The linear map $h~:~\mathbb{C}^{10} \rightarrow \mathbb{C}$ encodes the equation of the hyper-plane, that is $h=x_0-x_7+x_9$.

Now consider the quiver Grassmannian $QGr(m,V)$ for the dimension vector $m=(0,1,1)$. A base-vector $p=(x_0,\cdots,x_9)$ of $W_2 = \mathbb{C}p$ of a subrepresentation $W=(0,W_2,W_3) \subset V$ must be such that $h(x)=0$, that is, $p$ determines a point of the hyper-plane.

Likewise the vectors $x(p),y(p)$ and $z(p)$ must all lie in the one-dimensional space $W_3 = \mathbb{C}$, that is, the right-hand side matrix above must have rank one and hence $p$ is a point in the image of $\mathbb{P}^2$ under the Veronese.

That is, $Gr(m,V)$ is isomorphic to the intersection of this image with the hyper-plane and hence is isomorphic to the elliptic curve.

The general case is similar as one can view any projective subvariety $X \hookrightarrow \mathbb{P}^n$ as isomorphic to the intersection of the image of a specific $d$-uple Veronese embedding $\mathbb{P}^n \hookrightarrow \mathbb{P}^N$ with a number of hyper-planes in $\mathbb{P}^N$.

ADDED (May 23rd 2013) : In migrating this blog from WordPress to Drupal I forgot to include the comments to this post. As they are mentioned in at least one paper, that by Claus Ringel Quiver Grassmannians and Auslander varieties for wild algebras I have now manually added the more important comments from a database backup. I've included the original times when these comments were posted in the comment. My apologies to the commenters.

### Michel Van den Bergh

Here is a slightly different proof I think (once you know something is true it becomes easier to prove).

(0) I will use the “quotient Grassmannian”. This is of course equivalent.

(1) It is sufficient to construct a quiver Grassmannian for a quiver with relations with the desired property. Indeed if a representation satisfies certain relations then so does any sub or quotient representation.

(2) Assume we want to do P^n (projective space). Then we take the Beilinson quiver with 3 vertices and 2 x n+1 arrows and we impose the commutativity relations.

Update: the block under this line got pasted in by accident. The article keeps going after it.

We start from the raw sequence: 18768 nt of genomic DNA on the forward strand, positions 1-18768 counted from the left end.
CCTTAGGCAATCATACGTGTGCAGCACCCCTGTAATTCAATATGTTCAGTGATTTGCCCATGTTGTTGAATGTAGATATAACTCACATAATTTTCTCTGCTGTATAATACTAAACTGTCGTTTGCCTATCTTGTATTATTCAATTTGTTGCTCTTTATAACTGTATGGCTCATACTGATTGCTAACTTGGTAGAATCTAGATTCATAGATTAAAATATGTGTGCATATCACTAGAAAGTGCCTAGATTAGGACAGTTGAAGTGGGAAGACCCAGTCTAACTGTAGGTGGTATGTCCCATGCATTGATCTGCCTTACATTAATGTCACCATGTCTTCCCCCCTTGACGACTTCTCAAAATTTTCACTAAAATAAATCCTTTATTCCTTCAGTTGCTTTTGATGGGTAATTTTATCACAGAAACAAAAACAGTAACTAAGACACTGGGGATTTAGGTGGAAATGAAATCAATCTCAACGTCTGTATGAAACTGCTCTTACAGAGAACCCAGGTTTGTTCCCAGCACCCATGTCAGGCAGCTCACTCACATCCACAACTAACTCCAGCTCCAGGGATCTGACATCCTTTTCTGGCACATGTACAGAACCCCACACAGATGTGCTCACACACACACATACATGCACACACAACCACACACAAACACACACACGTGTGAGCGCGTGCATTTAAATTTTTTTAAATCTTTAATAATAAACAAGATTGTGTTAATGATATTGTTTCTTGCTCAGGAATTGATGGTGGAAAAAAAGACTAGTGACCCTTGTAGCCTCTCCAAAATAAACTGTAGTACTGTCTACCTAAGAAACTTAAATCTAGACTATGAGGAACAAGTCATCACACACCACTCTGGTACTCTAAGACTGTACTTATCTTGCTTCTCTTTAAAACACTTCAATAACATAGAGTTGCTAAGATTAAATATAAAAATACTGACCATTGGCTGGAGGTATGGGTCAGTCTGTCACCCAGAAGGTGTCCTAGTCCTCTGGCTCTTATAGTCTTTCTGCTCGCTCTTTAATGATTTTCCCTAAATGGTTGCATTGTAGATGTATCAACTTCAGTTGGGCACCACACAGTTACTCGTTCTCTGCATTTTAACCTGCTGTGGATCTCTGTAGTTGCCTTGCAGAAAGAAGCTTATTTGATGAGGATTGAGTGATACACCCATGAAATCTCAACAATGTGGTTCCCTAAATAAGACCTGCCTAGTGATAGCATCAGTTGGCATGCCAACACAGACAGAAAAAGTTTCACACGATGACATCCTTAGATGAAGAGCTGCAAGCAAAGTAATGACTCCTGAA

The moduli space of representations of dimension vector (1,1,1) generated in the first vertex is P^n.

This moduli space is also the quiver Grassmannian of quotients with dimension vector (1,1,1) of the projective representation corresponding to the first vertex.

(3) For an arbitrary projective variety we use the fact that it can be defined by quadratic relations in some P^n and impose these relations on the corresponding Beilinson quiver from (2) (which already has the commutativity relations). Then we use again the quiver Grassmannian of quotients with dimension vector (1,1,1) of the projective representation corresponding to the first vertex.

(4) If we do not want to use the fact that we can use quadratic relations then we can use larger Beilinson quivers.

### Lutz Hille

Examples like the one Michel just mentioned can be found in two 'old' papers, one by myself (a projective example: Tilting line bundles ...) and one by Birge Huisgen-Zimmermann (affine examples: Varieties of uniserial modules ...).

### Jason Starr

ORIGINALLY POSTED BY Jason Starr ON 2012-05-02, 14:20:25

Do you know if the proof is related to the proof of Mnev's Universality Theorem? Mnev's paper is not cited in the bibliography, so perhaps not.

### Javier

ORIGINALLY POSTED BY Javier ON 2012-05-04, 09:10.24

That is a cool result! Can it be strengthened to include morphisms, so that every morphism of projective varieties comes from a morphism of quiver representations?